An issue in Black conferences

At this time the problem of men staying too long in a single position, at least on the local conference level, seems not to be as great an issue in the White conferences as it is in Black conferences. The reasons behind this are worth our consideration.

Of the 59 conferences in the North American Division, only 9 are predominantly Black. Because of the limited number of positions in Black conferences, Black ministers with administrative or other specialized ministry gifts have very few conference-level slots in which to exercise their abilities, while their White counterparts with the same gifts have almost unlimited (comparatively speaking) opportunities for ministry. This bottleneck gives Black leader ship nowhere to go. Those in leadership positions stay as long as they can, realizing that the church offers Blacks few such positions. (Of course, this highlights another problem that needs to be ad dressed.) Their staying overlong produces the problems we have mentioned.

For Whites the problem of retaining people too long in positions is more apt to occur on the levels of the church above the local conference. The higher a per son goes in the organization, the easier it is to "hide out" for years where there is little accountability, because, like doctors, we ministers don't expose each other.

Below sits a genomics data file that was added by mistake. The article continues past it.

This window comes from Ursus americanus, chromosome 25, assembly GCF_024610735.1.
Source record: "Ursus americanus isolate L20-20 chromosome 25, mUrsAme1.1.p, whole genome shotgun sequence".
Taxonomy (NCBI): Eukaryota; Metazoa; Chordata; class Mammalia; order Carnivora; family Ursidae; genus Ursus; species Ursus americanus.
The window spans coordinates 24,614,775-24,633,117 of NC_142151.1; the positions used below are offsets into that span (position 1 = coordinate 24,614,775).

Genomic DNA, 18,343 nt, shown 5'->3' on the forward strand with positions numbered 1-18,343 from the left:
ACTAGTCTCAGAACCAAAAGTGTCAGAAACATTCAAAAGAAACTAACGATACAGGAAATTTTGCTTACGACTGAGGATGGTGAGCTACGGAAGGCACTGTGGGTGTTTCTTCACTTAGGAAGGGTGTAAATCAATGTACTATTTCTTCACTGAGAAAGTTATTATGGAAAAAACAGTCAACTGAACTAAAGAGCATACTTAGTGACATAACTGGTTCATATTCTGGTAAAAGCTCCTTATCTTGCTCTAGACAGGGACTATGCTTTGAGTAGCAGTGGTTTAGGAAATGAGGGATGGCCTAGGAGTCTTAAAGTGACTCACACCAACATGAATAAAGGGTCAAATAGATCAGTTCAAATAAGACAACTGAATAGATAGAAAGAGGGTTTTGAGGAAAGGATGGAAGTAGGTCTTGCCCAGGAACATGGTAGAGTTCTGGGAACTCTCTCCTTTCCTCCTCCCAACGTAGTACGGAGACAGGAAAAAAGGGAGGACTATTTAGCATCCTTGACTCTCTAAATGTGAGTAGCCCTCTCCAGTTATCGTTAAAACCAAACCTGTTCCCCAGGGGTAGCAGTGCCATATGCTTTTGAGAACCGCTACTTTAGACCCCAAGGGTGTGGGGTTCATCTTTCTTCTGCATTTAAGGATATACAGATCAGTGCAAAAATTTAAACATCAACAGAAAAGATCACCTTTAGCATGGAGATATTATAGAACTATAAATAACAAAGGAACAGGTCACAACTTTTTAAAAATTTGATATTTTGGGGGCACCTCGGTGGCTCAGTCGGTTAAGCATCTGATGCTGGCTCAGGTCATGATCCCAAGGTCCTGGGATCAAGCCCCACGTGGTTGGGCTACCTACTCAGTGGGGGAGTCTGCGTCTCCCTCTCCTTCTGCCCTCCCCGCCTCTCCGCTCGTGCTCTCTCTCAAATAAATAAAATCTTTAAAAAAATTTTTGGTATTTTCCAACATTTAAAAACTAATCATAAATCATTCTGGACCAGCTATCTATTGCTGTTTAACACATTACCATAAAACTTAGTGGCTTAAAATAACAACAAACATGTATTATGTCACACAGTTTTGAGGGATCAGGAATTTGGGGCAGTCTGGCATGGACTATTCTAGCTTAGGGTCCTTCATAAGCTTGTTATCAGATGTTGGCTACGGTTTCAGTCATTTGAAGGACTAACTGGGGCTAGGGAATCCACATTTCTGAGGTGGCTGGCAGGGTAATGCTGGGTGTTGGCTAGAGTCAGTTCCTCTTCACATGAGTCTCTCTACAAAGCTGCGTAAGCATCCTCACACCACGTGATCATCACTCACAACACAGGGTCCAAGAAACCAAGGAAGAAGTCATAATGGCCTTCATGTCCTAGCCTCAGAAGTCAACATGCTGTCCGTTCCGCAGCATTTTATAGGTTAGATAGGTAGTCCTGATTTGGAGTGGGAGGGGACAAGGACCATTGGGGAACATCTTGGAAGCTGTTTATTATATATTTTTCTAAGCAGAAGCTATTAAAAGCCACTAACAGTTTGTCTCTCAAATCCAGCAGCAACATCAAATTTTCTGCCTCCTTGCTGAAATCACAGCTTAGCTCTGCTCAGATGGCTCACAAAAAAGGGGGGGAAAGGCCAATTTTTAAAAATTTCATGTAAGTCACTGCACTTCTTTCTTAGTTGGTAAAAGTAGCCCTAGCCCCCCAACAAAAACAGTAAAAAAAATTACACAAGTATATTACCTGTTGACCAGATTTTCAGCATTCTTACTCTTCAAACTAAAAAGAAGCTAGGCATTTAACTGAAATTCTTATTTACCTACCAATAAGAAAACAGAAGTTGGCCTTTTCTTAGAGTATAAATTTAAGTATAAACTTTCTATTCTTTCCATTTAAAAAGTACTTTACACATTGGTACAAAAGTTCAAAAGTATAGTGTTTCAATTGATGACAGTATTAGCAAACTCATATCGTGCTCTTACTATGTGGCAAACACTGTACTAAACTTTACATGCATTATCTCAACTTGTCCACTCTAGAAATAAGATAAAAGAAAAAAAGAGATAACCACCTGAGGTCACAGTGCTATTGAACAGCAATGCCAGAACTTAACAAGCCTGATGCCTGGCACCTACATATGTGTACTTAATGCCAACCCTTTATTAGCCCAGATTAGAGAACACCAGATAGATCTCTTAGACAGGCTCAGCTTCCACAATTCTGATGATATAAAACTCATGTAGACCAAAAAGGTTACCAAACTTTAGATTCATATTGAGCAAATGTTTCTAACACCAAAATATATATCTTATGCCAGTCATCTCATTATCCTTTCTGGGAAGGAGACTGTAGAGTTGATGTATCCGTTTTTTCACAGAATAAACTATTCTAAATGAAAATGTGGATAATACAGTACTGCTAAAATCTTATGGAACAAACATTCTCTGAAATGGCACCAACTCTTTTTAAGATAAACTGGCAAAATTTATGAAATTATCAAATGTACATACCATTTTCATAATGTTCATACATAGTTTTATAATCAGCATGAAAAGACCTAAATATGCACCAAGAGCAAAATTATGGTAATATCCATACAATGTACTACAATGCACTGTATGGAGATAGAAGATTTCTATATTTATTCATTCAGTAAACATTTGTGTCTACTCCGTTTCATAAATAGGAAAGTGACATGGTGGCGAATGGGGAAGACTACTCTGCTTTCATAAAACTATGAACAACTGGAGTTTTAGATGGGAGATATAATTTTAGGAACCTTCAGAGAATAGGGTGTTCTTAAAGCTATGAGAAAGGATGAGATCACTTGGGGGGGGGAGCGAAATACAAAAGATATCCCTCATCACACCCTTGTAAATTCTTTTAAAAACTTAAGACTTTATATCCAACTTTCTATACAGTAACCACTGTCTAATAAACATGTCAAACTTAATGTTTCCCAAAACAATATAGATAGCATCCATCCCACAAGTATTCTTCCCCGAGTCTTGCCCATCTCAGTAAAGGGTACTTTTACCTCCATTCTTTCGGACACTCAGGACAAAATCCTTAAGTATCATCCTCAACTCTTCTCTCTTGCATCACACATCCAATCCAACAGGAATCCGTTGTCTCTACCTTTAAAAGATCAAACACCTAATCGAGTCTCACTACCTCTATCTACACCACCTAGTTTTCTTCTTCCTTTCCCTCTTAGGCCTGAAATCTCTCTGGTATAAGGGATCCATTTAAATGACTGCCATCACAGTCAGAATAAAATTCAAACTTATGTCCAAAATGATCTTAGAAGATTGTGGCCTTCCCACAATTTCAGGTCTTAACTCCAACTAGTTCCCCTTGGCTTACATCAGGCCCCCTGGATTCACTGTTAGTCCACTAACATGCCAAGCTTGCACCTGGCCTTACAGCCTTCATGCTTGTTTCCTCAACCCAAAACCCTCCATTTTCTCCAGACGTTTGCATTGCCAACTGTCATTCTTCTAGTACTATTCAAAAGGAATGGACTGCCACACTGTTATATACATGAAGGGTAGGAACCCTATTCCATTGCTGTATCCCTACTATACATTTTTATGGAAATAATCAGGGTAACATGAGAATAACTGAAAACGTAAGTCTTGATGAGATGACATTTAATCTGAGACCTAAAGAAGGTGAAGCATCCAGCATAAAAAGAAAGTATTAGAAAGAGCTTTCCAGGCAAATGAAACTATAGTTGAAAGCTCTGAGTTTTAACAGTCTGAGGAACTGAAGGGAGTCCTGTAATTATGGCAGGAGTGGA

How can we begin to limit the amount of time that an individual stays in office? The easiest way would be to stipulate in the constitutions of our organizations a limit to the number of terms a person may serve. But that would be only a superficial solution. We need to adjust our thinking on the whole subject of leader ship. The time has come when we must seriously consider placing more emphasis on the gifts of the Spirit, especially as they relate to the selection process in filling positions in denominational leadership.